North Korea Envoy's Part-Time Status Concerns Some Experts
Saturday, March 28, 2009
Next week, as President Obama embarks on his first major overseas tour, North Korean engineers will be finalizing preparations for the launch of a three-stage rocket that theoretically could reach Alaska -- a launch that Pyongyang has announced will take place as Obama visits Europe.
Whether coincidentally timed or not, North Korea's plans serve as a stark reminder that the isolated communist state with a stockpile of plutonium often tries to force its way onto the policy agenda. Pyongyang has claimed that it will seek to place an experimental communications satellite into orbit -- and it has warned that any effort to impose sanctions for the rocket test would rupture international efforts to eliminate its nuclear programs.
North Korea presents one of the biggest foreign policy challenges for the Obama administration. But though Secretary of State Hillary Rodham Clinton has appointed a bevy of special envoys to deal with other specific international flashpoints, the North Korea assignment is a part-time job.
Envoy Stephen W. Bosworth, a well-regarded Korea expert, is also dean of the Fletcher School of Law and Diplomacy at Tufts University in Massachusetts. He said in an interview that he is not giving up his deanship and is "planning on spending a day or two in Washington every week or two and probably a week every four to six weeks, depending upon the pace, in Asia."
That arrangement has concerned a number of North Korea experts, who fear that a part-time position both diminishes the job and sends the message that the Obama administration has essentially decided it will manage the North Korea issue, rather than attempt to resolve it.
"Steve Bosworth is a highly capable diplomat with exactly the right experience to take this on, but there are already grumblings in Tokyo and Seoul that Washington is only interested in containing the problem," said Michael J. Green, who was the top Asia adviser in the White House during the Bush administration.
"I think the real test will not be whether Ambassador Bosworth is full time, but how the administration responds to North Korea's likely missile test in April. Japan and [South] Korea want a firm response, but China is balking this time. A tepid response at the Security Council would confirm the worst suspicions about the administration's intentions."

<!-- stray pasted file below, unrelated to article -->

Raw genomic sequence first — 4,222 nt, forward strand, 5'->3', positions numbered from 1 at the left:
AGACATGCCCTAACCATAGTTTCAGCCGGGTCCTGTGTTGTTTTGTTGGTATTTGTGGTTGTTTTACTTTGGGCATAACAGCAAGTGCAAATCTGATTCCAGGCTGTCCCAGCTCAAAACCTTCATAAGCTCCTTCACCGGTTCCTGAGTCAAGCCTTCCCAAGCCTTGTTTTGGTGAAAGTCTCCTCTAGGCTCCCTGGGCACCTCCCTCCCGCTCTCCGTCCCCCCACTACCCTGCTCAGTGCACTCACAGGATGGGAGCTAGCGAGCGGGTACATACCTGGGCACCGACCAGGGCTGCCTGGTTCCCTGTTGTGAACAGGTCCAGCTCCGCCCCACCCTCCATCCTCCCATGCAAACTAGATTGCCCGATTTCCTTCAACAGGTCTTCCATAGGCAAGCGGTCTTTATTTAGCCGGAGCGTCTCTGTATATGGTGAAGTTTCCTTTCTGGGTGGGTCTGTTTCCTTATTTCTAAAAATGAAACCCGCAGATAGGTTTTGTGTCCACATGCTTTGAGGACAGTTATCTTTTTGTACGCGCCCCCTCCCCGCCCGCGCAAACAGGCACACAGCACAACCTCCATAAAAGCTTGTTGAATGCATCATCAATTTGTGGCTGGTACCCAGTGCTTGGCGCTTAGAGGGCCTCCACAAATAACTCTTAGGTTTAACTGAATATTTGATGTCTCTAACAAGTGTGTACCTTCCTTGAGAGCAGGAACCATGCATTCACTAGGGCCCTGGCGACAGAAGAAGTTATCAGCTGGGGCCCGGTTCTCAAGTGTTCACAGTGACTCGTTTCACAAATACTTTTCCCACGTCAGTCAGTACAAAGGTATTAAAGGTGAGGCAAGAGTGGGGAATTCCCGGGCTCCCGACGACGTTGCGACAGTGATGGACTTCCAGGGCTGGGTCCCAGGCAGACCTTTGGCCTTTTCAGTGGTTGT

Mitchell B. Reiss, who once served as a part-time special envoy for the Irish peace process, said Bosworth's distance from Washington may be an advantage. "It gives you a better perspective, and you do not get nibbled to death by bureaucratic details and minutiae," he said. "Northern Ireland is very different than North Korea, and I'm very pessimistic. But I think Steve is really good. He has a reservoir of trust and goodwill that is virtually unparalleled."
Bosworth and senior State Department officials insisted that the part-time nature of his duties does not mean the administration is stepping away from the North Korea issue. They say he has been fully engaged -- for instance, attending meetings yesterday at the State Department with Japanese and South Korean envoys on how to deal with the possible rocket launch.
Bosworth replaced career diplomat Christopher R. Hill, who handled negotiations with North Korea as assistant secretary of state for East Asian and Pacific affairs. Hill, who has been nominated to be ambassador to Iraq, devoted much of his attention to the North Korea issue, which members of Obama's transition team thought had detracted from his other responsibilities. So Clinton created the envoy position and will nominate a new assistant secretary for East Asian affairs, expected to be Kurt Campbell, head of the Center for a New American Security.
In addition, Clinton elevated Hill's deputy, Foreign Service officer Sung Kim, to be the principal U.S. negotiator at the now-suspended six-nation talks on North Korea's nuclear program, a role previously played by Hill.
"I will not be the day-to-day representative in the six-party negotiations," Bosworth said, adding that he will focus more on broader policy issues, including bilateral negotiations with North Korea. "Ideally one would like to meet with the leader," Kim Jong Il, he said. "I would like to reach higher in the foreign ministry than we have been able to."
The new envoy said key periods when he must be at the school are fairly predictable. "A lot of what I do for Fletcher, I can do on the road," he said. "I don't see a major problem. I think that it is manageable. I am fortunate in that I have extremely good people in both operations, and I will rely heavily on them."
Bosworth said it was a surprise to him when Clinton called and offered the job. By coincidence, he was visiting North Korea when rumors began circulating that he would be tapped.
"As I told the North Koreans, I had not had a single conversation with anyone in the Obama administration about anything. But as soon as I returned from Beijing, I was asked to call the State Department and ended up talking to the secretary," he said. "She was very explicit that, in her view, this could be done in coordination with the deanship."
The six-nation talks have been stalled for months over a dispute about North Korea's verification procedures. Last October, President George W. Bush removed North Korea from the list of state sponsors of terrorism, thinking he had a deal on verifying North Korean nuclear claims, but Pyongyang later said there was no such agreement.
"We have got to deal with it," Bosworth said, referring to the North Korean nuclear arsenal. "It has strategic urgency. You can't simply let it cool, not only because of its implications for us but also because of its implications for countries in the area, including our two allies [Japan and South Korea]. So we've got to be seen to be dealing with this. That being said, it sure is not easy."